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As despondency among healthcare workers pollutes an already melancholic atmosphere, it removes the glimmer of hope that we desperately need for our critically ill relatives who are being rushed to health centres in droves. Many are not making it back home.

It is evident to us all that our understaffed health workers are overwhelmed and overexposed due to an abnormally high number of COVID-19 infected patients being attended to daily – at times without a consistent supply of personal protective equipment (PPE). As a result, several nurses engaged in a go-slow in some health centres around the country, which affected hundreds of innocent patients.

They cannot be faulted for feeling unappreciated when their concerns come secondary to the car allowances and perks paid out to politicians right in the middle of a health crisis. This ill-timed decision has opened floodgates of demands from numerous sectors that feel equally important. People are dying but some are more concerned about their allowances. It’s sickening.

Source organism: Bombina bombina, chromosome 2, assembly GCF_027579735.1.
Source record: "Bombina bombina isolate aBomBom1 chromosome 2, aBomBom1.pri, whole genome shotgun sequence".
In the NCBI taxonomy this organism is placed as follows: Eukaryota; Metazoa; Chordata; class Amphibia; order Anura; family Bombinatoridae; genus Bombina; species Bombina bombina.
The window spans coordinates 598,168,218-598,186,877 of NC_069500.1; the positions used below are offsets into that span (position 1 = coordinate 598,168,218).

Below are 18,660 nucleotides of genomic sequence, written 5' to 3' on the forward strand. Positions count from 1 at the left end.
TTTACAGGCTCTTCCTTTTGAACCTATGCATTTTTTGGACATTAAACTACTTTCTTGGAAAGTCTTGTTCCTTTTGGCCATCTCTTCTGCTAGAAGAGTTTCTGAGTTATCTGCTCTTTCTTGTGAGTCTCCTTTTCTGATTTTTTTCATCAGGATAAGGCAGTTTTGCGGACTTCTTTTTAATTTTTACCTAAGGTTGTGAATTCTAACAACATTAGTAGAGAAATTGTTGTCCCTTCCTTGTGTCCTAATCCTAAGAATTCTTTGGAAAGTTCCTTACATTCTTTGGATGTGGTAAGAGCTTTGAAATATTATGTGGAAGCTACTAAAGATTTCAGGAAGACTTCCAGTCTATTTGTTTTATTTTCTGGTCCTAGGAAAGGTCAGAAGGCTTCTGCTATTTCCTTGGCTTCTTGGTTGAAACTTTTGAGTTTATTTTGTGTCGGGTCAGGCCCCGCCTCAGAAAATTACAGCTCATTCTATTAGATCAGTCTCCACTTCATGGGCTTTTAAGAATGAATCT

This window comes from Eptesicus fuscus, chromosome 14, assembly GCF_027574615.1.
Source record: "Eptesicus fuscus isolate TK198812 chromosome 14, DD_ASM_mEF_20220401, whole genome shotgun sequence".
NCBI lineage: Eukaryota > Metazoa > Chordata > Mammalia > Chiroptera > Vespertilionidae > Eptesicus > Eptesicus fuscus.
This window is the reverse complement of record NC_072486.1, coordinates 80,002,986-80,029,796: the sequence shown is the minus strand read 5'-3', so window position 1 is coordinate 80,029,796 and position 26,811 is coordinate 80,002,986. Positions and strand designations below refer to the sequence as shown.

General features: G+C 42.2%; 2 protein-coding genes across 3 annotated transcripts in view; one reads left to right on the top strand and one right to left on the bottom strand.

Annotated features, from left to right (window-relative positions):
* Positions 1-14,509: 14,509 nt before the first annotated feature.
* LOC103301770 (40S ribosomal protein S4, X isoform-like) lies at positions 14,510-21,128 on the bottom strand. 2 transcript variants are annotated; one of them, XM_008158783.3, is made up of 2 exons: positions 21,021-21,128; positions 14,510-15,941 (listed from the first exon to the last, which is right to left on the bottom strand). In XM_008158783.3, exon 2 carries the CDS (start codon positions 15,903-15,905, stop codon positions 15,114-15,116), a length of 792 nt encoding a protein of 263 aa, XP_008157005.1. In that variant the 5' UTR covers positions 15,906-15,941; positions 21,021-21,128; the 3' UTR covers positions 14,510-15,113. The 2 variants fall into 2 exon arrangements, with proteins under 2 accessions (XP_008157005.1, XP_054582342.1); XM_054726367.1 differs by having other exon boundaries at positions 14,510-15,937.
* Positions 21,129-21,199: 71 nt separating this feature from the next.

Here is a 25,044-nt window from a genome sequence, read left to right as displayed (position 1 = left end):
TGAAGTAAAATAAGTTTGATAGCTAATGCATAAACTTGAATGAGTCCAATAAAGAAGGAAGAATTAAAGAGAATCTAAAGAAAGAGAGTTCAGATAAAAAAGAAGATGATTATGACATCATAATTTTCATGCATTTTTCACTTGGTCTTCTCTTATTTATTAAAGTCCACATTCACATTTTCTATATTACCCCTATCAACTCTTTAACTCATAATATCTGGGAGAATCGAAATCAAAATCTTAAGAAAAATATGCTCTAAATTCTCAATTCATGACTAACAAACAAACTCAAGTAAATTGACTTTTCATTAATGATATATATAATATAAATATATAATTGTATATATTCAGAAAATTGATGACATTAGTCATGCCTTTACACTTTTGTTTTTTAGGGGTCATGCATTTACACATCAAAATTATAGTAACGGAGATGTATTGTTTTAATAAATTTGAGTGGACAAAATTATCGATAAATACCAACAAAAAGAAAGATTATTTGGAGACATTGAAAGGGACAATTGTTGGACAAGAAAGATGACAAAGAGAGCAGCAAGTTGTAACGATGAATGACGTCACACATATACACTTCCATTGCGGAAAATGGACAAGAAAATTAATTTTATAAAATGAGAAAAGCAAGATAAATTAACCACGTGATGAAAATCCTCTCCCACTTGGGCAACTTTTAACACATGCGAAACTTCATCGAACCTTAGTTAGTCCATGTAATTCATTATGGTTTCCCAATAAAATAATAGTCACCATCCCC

Health Minister Lizzie Nkosi says cash is not the problem, but the lack of PPE sizes and delayed deliveries from suppliers is where the challenge lies.

This inefficiency is inexcusable and deadly; especially during this vicious second wave of COVID-19. The ministry has an obligation to resolve its logistical challenges as of yesterday. Nothing can appease the people more than the certainty of access to health facilities, where they deserve to find motivated staff as well as the requisite equipment such as the much needed oxygen. That said, we must appeal to our Florence Nightingales not to punish the innocent citizenry by withholding their invaluable service. We urge you to do what is feasible under the circumstances to save as many lives as you possibly can while your representatives engage government on addressing the existing challenges. Government must give these issues the priority they deserve.
Don’t kill us!

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